Called the Energy Multiplier Module, or EM˛ (EM-squared), the concept
is still in the development stage but promises to produce electricity
more cheaply, safely and efficiently than the nation’s current fleet of
nuclear plants."

See:

http://www.latimes.com/business/la-f...nap-story.html
From the Source:
Quote:
"It's a material that's like the ceramic in your coffee mug," Back said. "It doesn't melt and that means you can go up to much higher temperatures without failing."
despite what the reactor is made of, the critical point of water remains the same. As such you can't go to higher temperatures without destroying your reactor. I assume people know how a thermic power plant works.

and
Quote:
Unlike so-called light-water reactors in use, the EM˛ design uses helium to cool its core, and the inert gas flows through the plant's turbines to make electricity. That eliminates the need to locate a plant near a large water supply, giving EM˛ the advantage of operating virtually anywhere.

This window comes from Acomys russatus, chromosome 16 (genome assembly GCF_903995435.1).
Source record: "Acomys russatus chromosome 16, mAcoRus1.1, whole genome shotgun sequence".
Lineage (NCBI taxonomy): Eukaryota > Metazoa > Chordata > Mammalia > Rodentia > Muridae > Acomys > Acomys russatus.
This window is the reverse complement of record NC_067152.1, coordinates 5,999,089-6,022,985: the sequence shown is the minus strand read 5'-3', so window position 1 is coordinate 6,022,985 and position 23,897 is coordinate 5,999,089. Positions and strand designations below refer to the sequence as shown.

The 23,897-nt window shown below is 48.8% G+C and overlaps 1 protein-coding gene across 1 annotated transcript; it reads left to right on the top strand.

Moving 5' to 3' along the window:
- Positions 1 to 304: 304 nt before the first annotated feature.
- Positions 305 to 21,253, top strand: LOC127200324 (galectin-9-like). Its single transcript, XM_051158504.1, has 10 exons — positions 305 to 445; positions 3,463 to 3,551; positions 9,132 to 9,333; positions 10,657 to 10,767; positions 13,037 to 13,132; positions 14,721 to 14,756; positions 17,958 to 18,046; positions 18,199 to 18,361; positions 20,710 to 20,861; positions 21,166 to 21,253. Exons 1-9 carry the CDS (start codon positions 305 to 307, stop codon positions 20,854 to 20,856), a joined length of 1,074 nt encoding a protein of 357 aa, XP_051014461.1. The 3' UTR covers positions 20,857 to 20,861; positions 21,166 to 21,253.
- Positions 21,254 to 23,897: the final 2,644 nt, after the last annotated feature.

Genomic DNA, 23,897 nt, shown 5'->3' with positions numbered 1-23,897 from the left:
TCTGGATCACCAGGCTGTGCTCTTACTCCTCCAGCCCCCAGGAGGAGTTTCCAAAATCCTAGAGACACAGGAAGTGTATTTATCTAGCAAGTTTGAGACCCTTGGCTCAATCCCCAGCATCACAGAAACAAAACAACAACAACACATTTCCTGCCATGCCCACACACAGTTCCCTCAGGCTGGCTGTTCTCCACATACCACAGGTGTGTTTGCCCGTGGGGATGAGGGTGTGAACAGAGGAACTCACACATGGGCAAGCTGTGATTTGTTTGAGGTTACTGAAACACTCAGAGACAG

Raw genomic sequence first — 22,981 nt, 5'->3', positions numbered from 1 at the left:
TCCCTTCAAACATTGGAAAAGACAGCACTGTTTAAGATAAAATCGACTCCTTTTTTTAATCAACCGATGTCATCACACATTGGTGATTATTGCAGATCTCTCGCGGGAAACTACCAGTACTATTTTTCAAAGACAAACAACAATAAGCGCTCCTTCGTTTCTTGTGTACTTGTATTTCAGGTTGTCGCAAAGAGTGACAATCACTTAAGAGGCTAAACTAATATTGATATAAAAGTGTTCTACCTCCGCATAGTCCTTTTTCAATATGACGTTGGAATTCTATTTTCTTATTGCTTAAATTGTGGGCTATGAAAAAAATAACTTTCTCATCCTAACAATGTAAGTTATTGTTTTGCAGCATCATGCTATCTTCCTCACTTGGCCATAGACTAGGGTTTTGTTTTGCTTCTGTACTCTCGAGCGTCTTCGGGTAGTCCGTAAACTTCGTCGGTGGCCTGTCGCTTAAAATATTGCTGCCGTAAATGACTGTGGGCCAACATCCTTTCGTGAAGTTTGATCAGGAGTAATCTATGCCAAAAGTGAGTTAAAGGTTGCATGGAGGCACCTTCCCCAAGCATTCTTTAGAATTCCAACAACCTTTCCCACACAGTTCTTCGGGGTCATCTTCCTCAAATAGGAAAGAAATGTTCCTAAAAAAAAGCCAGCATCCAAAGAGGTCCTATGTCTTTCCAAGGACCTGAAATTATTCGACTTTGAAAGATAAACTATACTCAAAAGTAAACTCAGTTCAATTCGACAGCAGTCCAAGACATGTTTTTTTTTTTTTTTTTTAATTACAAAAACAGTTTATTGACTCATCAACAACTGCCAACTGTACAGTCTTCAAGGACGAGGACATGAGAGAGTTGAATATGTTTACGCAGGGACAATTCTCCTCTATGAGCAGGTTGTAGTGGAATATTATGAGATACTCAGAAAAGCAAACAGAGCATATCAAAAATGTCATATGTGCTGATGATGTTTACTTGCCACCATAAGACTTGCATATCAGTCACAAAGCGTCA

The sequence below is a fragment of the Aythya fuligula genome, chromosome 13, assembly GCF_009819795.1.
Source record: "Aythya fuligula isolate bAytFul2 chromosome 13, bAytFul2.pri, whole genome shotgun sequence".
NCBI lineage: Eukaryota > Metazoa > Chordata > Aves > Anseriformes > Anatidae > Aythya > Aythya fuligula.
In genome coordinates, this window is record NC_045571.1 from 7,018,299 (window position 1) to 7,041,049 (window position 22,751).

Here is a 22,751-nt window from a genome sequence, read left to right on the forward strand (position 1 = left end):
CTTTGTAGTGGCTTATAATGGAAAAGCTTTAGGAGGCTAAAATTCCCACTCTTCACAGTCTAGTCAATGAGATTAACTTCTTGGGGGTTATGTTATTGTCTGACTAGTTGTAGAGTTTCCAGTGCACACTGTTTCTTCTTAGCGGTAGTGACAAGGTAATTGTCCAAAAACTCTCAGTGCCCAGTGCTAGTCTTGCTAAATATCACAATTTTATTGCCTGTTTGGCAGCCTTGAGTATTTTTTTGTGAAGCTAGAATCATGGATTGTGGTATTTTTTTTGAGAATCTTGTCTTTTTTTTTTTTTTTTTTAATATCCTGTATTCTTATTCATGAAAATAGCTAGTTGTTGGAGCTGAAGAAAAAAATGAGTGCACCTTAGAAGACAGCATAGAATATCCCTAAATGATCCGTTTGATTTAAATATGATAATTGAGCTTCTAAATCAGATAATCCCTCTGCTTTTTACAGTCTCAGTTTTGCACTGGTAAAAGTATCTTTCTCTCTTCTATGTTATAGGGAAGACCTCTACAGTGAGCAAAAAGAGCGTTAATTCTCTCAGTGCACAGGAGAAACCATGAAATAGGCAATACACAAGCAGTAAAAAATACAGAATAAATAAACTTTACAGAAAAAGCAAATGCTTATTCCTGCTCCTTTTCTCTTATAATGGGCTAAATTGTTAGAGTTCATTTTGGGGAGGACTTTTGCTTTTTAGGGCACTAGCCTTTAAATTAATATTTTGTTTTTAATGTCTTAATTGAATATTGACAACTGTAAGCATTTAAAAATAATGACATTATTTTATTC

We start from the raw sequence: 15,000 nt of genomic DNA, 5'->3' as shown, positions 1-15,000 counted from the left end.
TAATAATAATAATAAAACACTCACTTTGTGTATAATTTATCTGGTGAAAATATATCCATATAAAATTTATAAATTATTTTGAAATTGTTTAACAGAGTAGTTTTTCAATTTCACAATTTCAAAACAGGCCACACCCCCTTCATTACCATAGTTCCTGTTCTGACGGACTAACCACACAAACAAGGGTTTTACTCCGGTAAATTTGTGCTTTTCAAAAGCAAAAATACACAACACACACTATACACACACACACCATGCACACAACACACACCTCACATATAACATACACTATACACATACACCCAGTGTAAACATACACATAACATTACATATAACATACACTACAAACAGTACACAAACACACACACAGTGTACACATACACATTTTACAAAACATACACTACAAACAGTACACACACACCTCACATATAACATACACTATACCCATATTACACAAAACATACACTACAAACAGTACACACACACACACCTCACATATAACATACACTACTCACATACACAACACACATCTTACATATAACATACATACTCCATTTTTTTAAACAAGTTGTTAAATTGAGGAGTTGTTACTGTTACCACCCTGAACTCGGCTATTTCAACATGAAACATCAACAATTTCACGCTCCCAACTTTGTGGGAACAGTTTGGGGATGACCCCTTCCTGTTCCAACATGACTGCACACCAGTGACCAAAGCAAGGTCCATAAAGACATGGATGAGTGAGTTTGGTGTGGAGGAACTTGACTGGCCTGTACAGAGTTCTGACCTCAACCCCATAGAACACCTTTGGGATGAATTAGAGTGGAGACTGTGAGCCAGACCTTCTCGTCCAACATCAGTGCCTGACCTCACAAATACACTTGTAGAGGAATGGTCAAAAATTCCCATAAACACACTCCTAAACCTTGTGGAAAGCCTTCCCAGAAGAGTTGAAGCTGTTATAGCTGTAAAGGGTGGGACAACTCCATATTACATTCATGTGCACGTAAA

This is beyond stupid.... here the critical point of helium : −239.95 °C (33.20 K) 12.8 atm (1,300 kPa) Source
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Old 2016-12-07, 23:41   Link #16
AnimeFan188
Senior Member
 
Join Date: Jan 2008
Microwave oil recovery could unlock trillions of barrels of oil
and drinkable water from Oil shale and oil sands:


"Producers would microwave oil shale formations with a beam as powerful as 500
household microwave ovens, cooking the kerogen and releasing the oil. It also would turn
the water found naturally in the deposits to steam, which would help push the oil to the
wellbore. “Once you remove the oil and water,” Kearl continues, “the rock basically
becomes transparent” to the microwave beam, which can then penetrate outward farther
and farther, up to about 80 feet from the wellbore. It doesn’t sound like much, but a